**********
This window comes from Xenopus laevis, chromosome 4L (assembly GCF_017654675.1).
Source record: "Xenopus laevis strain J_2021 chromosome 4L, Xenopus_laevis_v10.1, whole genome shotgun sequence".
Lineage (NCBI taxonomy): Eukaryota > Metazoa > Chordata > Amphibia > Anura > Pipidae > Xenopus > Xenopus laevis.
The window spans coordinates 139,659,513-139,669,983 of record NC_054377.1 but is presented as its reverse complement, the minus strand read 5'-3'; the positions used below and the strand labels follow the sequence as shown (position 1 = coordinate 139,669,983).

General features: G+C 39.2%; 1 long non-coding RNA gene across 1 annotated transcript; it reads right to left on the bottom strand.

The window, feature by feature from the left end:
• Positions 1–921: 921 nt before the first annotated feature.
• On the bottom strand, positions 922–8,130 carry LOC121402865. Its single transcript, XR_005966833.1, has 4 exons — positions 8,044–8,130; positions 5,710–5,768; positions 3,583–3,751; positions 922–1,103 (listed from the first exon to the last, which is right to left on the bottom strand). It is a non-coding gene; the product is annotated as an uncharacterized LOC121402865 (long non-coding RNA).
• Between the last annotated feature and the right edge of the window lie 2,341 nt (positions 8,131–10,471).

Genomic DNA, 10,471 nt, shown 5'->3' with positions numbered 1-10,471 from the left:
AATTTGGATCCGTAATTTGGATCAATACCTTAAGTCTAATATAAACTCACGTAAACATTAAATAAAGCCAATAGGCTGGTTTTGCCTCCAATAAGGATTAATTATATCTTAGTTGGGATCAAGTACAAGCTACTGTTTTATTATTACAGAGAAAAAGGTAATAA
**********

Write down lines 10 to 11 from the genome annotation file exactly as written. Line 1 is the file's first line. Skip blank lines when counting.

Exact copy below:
Genomic DNA, 10,471 nt, shown 5'->3' with positions numbered 1-10,471 from the left:
AATTTGGATCCGTAATTTGGATCAATACCTTAAGTCTAATATAAACTCACGTAAACATTAAATAAAGCCAATAGGCTGGTTTTGCCTCCAATAAGGATTAATTATATCTTAGTTGGGATCAAGTACAAGCTACTGTTTTATTATTACAGAGAAAAAGGTAATAA